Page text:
Distraught relatives slam Indonesia's government over ferry safety measures as 190 presumed drowned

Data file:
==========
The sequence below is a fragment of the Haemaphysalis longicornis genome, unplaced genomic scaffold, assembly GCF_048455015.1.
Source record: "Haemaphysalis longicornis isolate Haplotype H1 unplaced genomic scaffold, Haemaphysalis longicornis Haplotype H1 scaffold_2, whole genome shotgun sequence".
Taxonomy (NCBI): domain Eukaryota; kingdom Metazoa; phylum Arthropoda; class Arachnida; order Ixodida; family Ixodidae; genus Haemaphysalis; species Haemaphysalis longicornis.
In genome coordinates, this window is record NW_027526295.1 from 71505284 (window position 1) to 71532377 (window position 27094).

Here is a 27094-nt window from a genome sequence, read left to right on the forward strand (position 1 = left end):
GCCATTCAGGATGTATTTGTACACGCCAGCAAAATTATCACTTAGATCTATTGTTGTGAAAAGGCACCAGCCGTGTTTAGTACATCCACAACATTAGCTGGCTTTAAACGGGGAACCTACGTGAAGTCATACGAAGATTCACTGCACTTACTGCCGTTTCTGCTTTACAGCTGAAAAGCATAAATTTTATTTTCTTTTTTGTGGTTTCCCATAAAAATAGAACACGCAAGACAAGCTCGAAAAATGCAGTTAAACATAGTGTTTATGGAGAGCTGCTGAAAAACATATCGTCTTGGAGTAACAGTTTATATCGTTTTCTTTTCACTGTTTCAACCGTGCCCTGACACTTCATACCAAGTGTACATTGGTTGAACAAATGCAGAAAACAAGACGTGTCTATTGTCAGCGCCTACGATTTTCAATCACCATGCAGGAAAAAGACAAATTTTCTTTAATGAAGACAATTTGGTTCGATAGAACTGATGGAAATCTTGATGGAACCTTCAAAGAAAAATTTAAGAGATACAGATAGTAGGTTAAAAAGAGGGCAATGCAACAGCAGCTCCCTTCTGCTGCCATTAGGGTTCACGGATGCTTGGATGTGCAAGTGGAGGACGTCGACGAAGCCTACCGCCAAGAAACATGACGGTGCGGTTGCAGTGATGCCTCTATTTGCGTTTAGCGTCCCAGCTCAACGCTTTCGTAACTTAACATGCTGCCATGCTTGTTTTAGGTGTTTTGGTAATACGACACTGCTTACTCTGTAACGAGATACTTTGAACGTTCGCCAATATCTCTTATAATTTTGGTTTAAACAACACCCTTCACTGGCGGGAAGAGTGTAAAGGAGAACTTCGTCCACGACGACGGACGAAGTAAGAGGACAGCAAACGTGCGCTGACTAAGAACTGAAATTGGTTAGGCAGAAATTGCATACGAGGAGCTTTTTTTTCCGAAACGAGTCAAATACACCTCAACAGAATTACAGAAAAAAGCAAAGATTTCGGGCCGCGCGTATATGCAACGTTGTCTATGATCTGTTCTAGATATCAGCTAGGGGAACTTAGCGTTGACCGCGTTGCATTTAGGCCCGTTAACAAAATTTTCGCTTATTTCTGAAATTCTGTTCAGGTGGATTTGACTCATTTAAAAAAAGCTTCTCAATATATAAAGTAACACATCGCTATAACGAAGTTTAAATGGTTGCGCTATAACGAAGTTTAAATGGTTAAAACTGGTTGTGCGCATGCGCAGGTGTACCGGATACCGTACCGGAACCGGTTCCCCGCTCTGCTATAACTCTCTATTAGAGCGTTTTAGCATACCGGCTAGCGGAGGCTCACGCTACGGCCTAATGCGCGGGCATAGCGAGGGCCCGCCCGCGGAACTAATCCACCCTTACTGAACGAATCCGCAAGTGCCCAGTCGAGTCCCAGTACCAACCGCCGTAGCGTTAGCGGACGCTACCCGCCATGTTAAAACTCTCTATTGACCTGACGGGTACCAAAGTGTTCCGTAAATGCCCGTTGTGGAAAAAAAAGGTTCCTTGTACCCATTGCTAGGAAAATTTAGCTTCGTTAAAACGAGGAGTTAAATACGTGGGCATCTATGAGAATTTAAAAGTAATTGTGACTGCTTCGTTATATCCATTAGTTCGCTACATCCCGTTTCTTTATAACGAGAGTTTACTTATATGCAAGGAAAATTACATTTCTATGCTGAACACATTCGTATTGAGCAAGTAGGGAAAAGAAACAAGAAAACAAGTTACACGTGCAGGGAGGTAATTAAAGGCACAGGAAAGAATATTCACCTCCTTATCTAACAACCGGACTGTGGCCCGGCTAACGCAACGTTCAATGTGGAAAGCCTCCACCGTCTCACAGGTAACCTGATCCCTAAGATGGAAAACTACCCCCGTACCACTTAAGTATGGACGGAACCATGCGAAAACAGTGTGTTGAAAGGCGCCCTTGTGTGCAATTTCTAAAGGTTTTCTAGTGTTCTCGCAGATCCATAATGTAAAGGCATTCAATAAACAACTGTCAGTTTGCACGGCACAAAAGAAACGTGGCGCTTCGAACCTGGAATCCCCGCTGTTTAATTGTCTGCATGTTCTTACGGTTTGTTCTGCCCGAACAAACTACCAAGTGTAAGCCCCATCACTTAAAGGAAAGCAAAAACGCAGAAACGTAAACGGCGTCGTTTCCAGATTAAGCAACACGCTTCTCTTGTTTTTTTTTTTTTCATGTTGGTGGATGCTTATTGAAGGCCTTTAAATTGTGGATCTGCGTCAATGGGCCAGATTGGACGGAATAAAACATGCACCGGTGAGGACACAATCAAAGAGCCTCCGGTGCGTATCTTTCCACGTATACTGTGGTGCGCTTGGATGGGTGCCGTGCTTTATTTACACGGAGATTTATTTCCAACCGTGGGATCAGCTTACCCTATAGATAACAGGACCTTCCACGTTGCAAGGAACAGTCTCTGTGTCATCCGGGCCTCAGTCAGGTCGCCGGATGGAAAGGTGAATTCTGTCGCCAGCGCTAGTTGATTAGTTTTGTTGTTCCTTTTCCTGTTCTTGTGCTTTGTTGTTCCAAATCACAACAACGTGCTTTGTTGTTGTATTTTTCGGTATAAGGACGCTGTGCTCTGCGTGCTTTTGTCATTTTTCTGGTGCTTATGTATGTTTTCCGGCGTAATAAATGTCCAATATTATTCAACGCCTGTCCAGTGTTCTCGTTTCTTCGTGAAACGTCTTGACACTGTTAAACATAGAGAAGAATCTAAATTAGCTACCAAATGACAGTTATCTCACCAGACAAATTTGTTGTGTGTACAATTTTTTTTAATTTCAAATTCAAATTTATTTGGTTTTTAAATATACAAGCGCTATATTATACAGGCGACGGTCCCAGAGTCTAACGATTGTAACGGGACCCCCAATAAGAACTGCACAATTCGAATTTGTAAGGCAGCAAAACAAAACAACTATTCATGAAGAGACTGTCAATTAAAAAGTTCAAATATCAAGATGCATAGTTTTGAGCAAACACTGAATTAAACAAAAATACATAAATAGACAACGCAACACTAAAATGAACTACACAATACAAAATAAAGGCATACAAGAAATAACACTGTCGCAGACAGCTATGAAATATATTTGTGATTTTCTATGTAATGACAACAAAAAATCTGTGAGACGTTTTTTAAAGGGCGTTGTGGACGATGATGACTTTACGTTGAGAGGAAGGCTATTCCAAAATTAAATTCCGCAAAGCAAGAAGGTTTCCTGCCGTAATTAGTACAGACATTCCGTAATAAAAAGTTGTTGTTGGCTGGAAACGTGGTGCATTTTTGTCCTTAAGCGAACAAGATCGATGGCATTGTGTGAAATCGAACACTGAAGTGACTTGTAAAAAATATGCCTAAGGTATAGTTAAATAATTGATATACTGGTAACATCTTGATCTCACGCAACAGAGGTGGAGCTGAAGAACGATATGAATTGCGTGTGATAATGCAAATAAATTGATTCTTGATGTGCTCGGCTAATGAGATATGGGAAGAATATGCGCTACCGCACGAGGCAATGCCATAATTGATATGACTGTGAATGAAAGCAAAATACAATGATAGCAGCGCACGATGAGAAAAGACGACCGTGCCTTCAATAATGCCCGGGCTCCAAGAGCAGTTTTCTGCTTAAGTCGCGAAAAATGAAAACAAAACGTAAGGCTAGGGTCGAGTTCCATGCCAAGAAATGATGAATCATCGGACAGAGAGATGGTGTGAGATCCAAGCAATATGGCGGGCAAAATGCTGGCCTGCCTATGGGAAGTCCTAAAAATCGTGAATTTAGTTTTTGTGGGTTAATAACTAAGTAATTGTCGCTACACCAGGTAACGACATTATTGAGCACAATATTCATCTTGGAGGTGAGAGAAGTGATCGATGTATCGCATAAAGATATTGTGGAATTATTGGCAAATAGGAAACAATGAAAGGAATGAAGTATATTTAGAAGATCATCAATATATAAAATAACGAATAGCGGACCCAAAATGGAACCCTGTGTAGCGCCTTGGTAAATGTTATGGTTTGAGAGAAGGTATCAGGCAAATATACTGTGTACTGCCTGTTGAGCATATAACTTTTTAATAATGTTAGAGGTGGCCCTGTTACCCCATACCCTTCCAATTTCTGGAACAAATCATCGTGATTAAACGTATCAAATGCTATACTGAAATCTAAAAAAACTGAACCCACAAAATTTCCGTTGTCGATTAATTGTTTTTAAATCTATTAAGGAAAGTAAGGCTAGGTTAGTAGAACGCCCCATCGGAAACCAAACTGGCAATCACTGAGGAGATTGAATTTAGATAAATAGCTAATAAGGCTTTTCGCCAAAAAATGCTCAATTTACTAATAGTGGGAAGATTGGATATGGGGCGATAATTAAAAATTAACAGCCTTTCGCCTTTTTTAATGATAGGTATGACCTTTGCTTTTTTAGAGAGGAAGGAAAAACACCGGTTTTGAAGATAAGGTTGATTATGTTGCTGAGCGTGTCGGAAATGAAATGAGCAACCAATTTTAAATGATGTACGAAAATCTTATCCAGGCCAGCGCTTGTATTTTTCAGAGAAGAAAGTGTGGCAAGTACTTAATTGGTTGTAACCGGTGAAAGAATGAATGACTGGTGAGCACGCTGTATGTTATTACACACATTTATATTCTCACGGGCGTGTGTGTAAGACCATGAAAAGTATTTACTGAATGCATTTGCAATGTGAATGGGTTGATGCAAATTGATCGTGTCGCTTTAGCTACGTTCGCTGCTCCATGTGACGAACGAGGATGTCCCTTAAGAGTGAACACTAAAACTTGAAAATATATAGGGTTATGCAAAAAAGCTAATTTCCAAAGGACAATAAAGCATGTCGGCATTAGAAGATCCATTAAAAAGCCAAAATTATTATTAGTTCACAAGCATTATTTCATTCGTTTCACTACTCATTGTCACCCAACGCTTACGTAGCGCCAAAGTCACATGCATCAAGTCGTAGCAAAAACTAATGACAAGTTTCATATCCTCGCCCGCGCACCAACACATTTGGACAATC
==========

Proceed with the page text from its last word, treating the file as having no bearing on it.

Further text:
Distraught relatives slammed Indonesia's government for not enforcing basic safety measures on passenger boats and pleaded Wednesday for a bigger search effort for more than 190 people presumed drowned after a ferry sank on a picturesque Sumatran lake early this week. The wooden vessel, overcrowded with passengers as well as dozens of motorbikes, didn't have a manifest and disaster officials have several times raised the number of people it was carrying as family members who rushed to Lake Toba in northern Sumatra provided information. The boat was five times over its passenger capacity of 43 and equipped with only 45 life jackets, Transport Minister Budi Karya Sumadi and National Search and Rescue Agency chief Muhammad Syaugi told a news conference. The latest information is that 192 people are missing, Syaugi said. Only 18 survivors have been found - in bad weather within hours of the sinking Monday evening, which according to Syaugi occurred in waters at least 984 feet deep but only half a kilometre from an island that's popular with visitors to the lake. It's possible many of the victims were still inside the sunken ferry, said North Sumatra province police chief Paulus Waterpau. Rescue team member using a rubber boat Credit: REUTERS/Beawiharta "Many survivors told authorities that less than half of them had jumped into the water before the boat sank," he told The Associated Press. Suwarni, whose 20-year-old son and his girlfriend were on the ferry, criticized the search and rescue operation as slow and insufficient. "Millions of questions keep me from sleeping," said Suwarni, who uses one name, between desperate sobs. "What kind of government is this that can't protect their own people from unnecessary accidents? And after the accident they're not able to find the victims," she said. "I beg help to everyone to quickly find my son and his girlfriend, even if their remains, please find my son, return him to me." Several dozen divers were searching at depths of up to 82 feet, and an underwater drone was deployed to 656 feet below the surface, Syaugi said. More sophisticated underwater search methods require large ships that aren't available on the lake, he said. The 440-square mile Lake Toba, formed out of an ancient super volcano, is a popular sightseeing destination on the island of Sumatra and one of 10 stunning natural attractions in Indonesia that the government aims to develop as magnets for international tourists. Women mourn for their missing family members Credit: IVAN DAMANIK/AFP/Getty Images The search involving 350 personnel and at least half a dozen boats has turned up items of clothing, bags and traces of oil from the ferry but just several victims. Syaugi said four deaths were confirmed after three more bodies were found on Wednesday 2-3 miles from where the ferry sank. He defended the search effort, which could continue for another 10 days, by saying that the agency, police, military and other personnel have been working "all out" and non-stop. Survivor Juwita Sumbayak, from Medan, said she had crossed the lake many times on the same boat but on Monday it was terribly overcrowded because of holidays for the end of the Muslim holy month. In an interview, the distraught mother wept uncontrollably and called out the names of her husband and children who she believes drowned inside the boat.